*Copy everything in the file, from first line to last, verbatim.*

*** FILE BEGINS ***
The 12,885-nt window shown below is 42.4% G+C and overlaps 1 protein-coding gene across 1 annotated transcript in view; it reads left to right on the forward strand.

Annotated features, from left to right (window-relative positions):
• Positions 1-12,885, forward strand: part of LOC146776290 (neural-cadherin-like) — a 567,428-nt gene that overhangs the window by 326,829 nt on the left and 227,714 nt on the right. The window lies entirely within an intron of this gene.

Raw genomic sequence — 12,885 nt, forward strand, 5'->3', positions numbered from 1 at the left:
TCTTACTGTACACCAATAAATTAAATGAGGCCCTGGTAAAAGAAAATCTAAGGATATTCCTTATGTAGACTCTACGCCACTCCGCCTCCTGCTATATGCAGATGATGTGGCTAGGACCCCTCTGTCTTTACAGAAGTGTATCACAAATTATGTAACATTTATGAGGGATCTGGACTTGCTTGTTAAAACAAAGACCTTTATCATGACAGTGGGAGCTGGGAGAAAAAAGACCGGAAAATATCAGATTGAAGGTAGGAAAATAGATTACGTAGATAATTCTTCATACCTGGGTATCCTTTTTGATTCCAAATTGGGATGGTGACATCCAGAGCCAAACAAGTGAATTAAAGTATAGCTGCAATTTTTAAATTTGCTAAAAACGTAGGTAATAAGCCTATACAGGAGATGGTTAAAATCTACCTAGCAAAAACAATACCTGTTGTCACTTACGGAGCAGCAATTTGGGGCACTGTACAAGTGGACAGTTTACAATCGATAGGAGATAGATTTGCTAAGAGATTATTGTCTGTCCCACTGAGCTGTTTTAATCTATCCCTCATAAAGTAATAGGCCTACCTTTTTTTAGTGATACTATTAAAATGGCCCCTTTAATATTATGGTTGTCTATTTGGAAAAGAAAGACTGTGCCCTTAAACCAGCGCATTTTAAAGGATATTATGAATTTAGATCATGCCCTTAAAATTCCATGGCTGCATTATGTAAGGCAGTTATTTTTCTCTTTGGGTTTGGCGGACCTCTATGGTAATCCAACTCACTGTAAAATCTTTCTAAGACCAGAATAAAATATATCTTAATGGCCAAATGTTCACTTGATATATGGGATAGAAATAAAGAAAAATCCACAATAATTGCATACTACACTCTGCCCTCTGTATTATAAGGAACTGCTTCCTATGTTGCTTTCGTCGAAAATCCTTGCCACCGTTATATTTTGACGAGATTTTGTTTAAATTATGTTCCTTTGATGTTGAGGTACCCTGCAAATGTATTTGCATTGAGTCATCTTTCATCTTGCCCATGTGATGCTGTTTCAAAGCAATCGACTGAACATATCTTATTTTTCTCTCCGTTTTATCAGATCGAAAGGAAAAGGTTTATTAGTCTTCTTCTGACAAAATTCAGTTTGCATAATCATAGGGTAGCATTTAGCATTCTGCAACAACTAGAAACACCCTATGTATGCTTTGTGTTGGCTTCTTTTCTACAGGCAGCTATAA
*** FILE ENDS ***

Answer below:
The 12,885-nt window shown below is 42.4% G+C and overlaps 1 protein-coding gene across 1 annotated transcript in view; it reads left to right on the forward strand.

Annotated features, from left to right (window-relative positions):
• Positions 1-12,885, forward strand: part of LOC146776290 (neural-cadherin-like) — a 567,428-nt gene that overhangs the window by 326,829 nt on the left and 227,714 nt on the right. The window lies entirely within an intron of this gene.

Raw genomic sequence — 12,885 nt, forward strand, 5'->3', positions numbered from 1 at the left:
TCTTACTGTACACCAATAAATTAAATGAGGCCCTGGTAAAAGAAAATCTAAGGATATTCCTTATGTAGACTCTACGCCACTCCGCCTCCTGCTATATGCAGATGATGTGGCTAGGACCCCTCTGTCTTTACAGAAGTGTATCACAAATTATGTAACATTTATGAGGGATCTGGACTTGCTTGTTAAAACAAAGACCTTTATCATGACAGTGGGAGCTGGGAGAAAAAAGACCGGAAAATATCAGATTGAAGGTAGGAAAATAGATTACGTAGATAATTCTTCATACCTGGGTATCCTTTTTGATTCCAAATTGGGATGGTGACATCCAGAGCCAAACAAGTGAATTAAAGTATAGCTGCAATTTTTAAATTTGCTAAAAACGTAGGTAATAAGCCTATACAGGAGATGGTTAAAATCTACCTAGCAAAAACAATACCTGTTGTCACTTACGGAGCAGCAATTTGGGGCACTGTACAAGTGGACAGTTTACAATCGATAGGAGATAGATTTGCTAAGAGATTATTGTCTGTCCCACTGAGCTGTTTTAATCTATCCCTCATAAAGTAATAGGCCTACCTTTTTTTAGTGATACTATTAAAATGGCCCCTTTAATATTATGGTTGTCTATTTGGAAAAGAAAGACTGTGCCCTTAAACCAGCGCATTTTAAAGGATATTATGAATTTAGATCATGCCCTTAAAATTCCATGGCTGCATTATGTAAGGCAGTTATTTTTCTCTTTGGGTTTGGCGGACCTCTATGGTAATCCAACTCACTGTAAAATCTTTCTAAGACCAGAATAAAATATATCTTAATGGCCAAATGTTCACTTGATATATGGGATAGAAATAAAGAAAAATCCACAATAATTGCATACTACACTCTGCCCTCTGTATTATAAGGAACTGCTTCCTATGTTGCTTTCGTCGAAAATCCTTGCCACCGTTATATTTTGACGAGATTTTGTTTAAATTATGTTCCTTTGATGTTGAGGTACCCTGCAAATGTATTTGCATTGAGTCATCTTTCATCTTGCCCATGTGATGCTGTTTCAAAGCAATCGACTGAACATATCTTATTTTTCTCTCCGTTTTATCAGATCGAAAGGAAAAGGTTTATTAGTCTTCTTCTGACAAAATTCAGTTTGCATAATCATAGGGTAGCATTTAGCATTCTGCAACAACTAGAAACACCCTATGTATGCTTTGTGTTGGCTTCTTTTCTACAGGCAGCTATAA